Throughout the UK, wildlife loses out to new development. The recent ‘State of Nature’ report indicated that 60% of all species are in decline and this can partly be attributed to the loss of semi natural habitats to make way for new development.
What is biodiversity offsetting?
Biodiversity offsetting could be a way to compensate the unavoidable damage caused to wildlife from building a new development. In the simplest terms this could mean creating new areas of habitat to replace areas lost to development and be one option to start addressing the continual declines in our wildlife.
The Department for Environment and Rural Affairs (Defra) believes that biodiversity offsetting will be a cheaper and quicker option to reduce development impacts on wildlife and compensate habitat loss, as well as having a better outcome for wildlife than current practice does. A Green Paper on introducing offsetting in England has been published and a consultation is being held.
What do we think about it?
Buglife is considerably more cautious but considers that biodiversity offsetting could contribute to a more joined up approach to nature conservation. It could help to create better ecological networks and help tackle habitat losses due to development. To avoid being a ‘green card’ for development it must always be a last resort.
Whilst in principle this seems a valid way to help address losses to wildlife, in practice it is highly complicated. There are many questions that need to be answered before any scheme could successfully be introduced. One issue of major concern is whether or not it is possible to provide offsets for individual species, and in particular invertebrates.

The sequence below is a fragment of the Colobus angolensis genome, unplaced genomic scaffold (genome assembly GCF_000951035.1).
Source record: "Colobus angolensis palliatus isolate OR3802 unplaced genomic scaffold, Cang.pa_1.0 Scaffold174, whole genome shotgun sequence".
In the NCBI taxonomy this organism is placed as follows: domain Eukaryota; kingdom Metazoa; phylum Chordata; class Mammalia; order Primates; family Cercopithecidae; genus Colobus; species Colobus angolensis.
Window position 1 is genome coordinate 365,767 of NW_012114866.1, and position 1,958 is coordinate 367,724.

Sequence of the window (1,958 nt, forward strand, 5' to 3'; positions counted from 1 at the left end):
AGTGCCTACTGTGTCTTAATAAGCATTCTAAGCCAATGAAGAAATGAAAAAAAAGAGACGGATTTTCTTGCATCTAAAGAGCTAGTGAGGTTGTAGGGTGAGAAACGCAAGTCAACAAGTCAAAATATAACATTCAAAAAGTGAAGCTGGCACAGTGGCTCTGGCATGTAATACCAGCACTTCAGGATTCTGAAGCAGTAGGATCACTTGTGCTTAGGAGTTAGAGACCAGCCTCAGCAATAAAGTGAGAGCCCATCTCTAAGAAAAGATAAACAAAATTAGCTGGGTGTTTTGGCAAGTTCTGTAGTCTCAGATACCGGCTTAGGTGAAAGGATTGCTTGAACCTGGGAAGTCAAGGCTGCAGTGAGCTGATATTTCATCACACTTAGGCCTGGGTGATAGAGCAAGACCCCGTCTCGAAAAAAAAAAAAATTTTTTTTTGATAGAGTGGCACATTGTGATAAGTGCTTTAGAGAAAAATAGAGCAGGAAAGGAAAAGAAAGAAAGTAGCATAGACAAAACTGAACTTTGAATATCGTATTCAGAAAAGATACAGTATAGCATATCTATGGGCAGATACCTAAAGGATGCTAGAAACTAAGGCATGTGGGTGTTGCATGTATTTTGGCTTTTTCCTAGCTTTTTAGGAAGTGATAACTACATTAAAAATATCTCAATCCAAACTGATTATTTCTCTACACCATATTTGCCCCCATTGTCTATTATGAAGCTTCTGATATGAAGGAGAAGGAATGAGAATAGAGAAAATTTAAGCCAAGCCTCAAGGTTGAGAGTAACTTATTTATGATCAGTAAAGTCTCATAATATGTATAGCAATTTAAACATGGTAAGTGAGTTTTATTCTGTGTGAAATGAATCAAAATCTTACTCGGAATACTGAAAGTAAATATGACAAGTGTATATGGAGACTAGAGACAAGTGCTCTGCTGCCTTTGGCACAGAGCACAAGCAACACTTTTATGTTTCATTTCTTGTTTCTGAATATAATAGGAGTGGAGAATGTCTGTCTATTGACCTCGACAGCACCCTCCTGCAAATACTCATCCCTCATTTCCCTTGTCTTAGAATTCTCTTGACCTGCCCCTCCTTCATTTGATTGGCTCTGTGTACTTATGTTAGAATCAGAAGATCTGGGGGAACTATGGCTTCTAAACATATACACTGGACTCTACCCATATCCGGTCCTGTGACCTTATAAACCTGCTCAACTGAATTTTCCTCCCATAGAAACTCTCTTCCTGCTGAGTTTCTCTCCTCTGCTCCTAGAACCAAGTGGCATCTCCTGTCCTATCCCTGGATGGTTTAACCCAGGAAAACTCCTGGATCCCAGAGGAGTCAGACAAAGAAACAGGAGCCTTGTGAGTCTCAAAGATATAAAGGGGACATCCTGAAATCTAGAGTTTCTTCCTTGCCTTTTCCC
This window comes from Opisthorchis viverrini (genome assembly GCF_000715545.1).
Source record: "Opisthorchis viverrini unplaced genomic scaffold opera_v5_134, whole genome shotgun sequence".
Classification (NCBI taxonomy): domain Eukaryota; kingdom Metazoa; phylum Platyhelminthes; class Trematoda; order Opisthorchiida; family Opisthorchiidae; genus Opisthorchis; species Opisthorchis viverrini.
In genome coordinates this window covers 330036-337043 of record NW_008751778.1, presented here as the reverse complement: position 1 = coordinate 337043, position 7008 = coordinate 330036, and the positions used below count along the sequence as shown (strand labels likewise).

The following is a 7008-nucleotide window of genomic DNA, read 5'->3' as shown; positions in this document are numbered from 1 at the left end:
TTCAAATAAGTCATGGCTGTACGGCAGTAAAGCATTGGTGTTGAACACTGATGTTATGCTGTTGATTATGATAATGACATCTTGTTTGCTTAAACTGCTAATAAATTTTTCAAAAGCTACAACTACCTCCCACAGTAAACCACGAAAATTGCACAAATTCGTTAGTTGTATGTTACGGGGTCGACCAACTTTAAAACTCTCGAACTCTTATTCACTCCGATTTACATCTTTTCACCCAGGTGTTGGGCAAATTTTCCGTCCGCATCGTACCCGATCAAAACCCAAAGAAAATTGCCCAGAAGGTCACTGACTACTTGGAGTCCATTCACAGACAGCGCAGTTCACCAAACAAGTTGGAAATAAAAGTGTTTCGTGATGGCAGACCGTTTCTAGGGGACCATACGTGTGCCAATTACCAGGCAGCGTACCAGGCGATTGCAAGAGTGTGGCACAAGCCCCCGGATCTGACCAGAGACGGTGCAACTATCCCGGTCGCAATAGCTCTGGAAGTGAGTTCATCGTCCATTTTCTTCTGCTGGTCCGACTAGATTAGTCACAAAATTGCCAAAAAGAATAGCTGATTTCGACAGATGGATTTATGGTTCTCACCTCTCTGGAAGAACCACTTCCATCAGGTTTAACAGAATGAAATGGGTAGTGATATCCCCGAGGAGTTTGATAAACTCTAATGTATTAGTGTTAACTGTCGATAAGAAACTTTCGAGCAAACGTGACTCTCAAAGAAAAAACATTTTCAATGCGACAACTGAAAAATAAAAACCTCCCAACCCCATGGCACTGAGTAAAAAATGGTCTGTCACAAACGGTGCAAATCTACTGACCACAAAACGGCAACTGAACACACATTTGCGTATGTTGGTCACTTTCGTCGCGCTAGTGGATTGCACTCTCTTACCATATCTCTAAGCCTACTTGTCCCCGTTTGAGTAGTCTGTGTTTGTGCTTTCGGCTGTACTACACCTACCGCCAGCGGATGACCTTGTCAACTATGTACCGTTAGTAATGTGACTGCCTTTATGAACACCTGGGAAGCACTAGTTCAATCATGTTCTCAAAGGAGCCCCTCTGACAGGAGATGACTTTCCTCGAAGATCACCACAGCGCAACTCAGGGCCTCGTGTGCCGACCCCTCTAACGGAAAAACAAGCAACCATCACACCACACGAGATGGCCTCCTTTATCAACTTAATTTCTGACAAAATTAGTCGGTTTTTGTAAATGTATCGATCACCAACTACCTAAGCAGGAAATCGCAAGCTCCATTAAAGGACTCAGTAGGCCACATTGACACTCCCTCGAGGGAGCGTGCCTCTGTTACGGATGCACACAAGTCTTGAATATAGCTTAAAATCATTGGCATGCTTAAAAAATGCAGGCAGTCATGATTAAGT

How will affect invertebrates?
Many invertebrates require specific and particular habitat conditions and features – often at a very fine scale. Any large offsetting project may not translate these specific habitat needs making it hard for the new area of habitat site to replace what has been lost.
In turn specific habitat conditions can be influenced by factors such as a site’s aspect, location or soil biology, all of which can be difficult to identify and recreate. This makes location of the offset site crucial to its success.
There are some species that we just don’t know that much about. Making sure we have addressed their needs when creating new habitat can be very challenging – how do we know we have created something suitable if we don’t know what they needs for a full life cycle?
To complicate matters further we might not even know what bugs are on a development site as rare and endangered species can easily be overlooked. We often find that invertebrate surveys are not carried out before planning permission is granted or survey guidelines are not followed. How do we know the same will not happen in any offset scheme?
Clearly the situation is complex but we are feeding our concerns and ideas into Defra to help assess the viability of any offsetting scheme.